Your bones are alive and constantly growing -- not static, like you see them drawn in books. Bones continually change throughout your life, with some bone cells dissolving and new bone cells growing back in a process called remodeling. With this lifelong turnover of bone cells, you replace most of your skeleton every 10 years.
But for people with osteoporosis -- a thinning of the bones -- bone loss outpaces the growth of new bone. Bones become porous, brittle, and prone to fracture. Look at an X-ray of a hip with normal bone density, and you see a dense matrix of bone cells. But look at a hip with osteoporosis, and you see mostly air. The bony matrix has all but dissolved, with only a few thin strands left.
As many as 10 million Americans have osteoporosis and 34 million more have low bone mass, called osteopenia, says the National Osteoporosis Foundation. Why is bone loss so common? WebMD went to the experts to find out. The causes of osteoporosis may surprise you.
Osteoporosis: The "Silent Thief" As You Age
Bone density is greatest in your early 20s. But as you age, you can lose bone mass from a variety of factors. Osteoporosis or its early warning sign, osteopenia, signals an imbalance in the remodeling process: Too much bone is broken down, and too little new bone is built back up. Brittle bones result, prone to fracture.
You probably know that you need calcium to build strong bones, but a low-calcium diet isn't the only culprit. There are lesser-known causes of osteoporosis. The experts now believe that a combination of causes is often to blame for bone loss.
Causes of Osteoporosis: Low Estrogen in Women
What’s the most common cause of osteoporosis? "In general, it's estrogen deficiency in women," says Paul Mystkowski, MD, an endocrinologist at Virginia Mason Medical Center in Seattle and clinical faculty member of the University of Washington in Seattle. Bone loss accelerates after menopause, when older women have a quick drop in estrogen. Over time, the risk of osteoporosis and fracture increases as older women lose more bone than they replace.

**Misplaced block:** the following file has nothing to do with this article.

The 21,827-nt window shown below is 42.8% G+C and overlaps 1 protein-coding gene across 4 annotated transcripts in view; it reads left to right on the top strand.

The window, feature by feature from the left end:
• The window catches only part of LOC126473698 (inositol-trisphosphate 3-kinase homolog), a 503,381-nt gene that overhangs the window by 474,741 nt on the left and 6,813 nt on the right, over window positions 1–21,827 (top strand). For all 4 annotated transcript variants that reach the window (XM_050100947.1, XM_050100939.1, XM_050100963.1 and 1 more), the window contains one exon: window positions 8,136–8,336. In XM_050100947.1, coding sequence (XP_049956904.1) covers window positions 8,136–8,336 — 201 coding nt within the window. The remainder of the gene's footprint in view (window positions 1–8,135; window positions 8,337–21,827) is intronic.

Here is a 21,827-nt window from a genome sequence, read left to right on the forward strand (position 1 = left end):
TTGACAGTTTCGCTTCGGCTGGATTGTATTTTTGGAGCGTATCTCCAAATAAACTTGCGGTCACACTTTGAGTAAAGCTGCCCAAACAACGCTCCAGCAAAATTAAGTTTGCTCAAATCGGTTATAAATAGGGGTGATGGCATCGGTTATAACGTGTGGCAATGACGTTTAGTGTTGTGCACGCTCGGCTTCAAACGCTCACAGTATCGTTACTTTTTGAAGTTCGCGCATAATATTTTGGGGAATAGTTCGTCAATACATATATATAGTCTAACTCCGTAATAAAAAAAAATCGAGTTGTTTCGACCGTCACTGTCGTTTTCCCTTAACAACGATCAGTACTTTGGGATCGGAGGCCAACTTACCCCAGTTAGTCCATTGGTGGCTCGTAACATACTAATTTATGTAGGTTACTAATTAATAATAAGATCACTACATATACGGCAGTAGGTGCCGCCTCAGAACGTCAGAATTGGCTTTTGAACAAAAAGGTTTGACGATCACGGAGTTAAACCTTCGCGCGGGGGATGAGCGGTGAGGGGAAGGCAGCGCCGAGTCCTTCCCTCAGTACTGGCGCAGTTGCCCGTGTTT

Younger women who stop menstruating -- such as thin athletes or girls with anorexia -- also have compromised bone density, says the U.S. Surgeon General's latest report, "Bone Health and Osteoporosis."
Having both ovaries surgically removed, called a bilateral oophorectomy, may also cause osteoporosis and low bone density. In one study, this surgery caused a 54% increase in hip, spine, and wrist fractures in postmenopausal women.
Causes of Osteoporosis: Low Testosterone in Men
Men need both testosterone and estrogen for bone health. That's because men convert testosterone into bone-preserving estrogen. "There's a clear consensus that when you're evaluating men with osteoporosis," says Mystkowski, "you always evaluate for testosterone deficiency."
Causes of Osteoporosis: Other Hormone Imbalances
Several other hormones play a role in regulating your bone density, including parathyroid hormone and growth hormone. They help orchestrate how well your bones use calcium -- and when to build up and break down bone.
But too much parathyroid hormone, called hyperparathyroidism, causes calcium loss in the urine at the expense of bone, says Mystkowski. Less calcium means weaker bones. And as you age, your body produces less growth hormone, which you need to build strong bone.
Causes of Osteoporosis: Lack of Calcium
Without calcium, you can't rebuild new bone during the lifelong process of bone remodeling.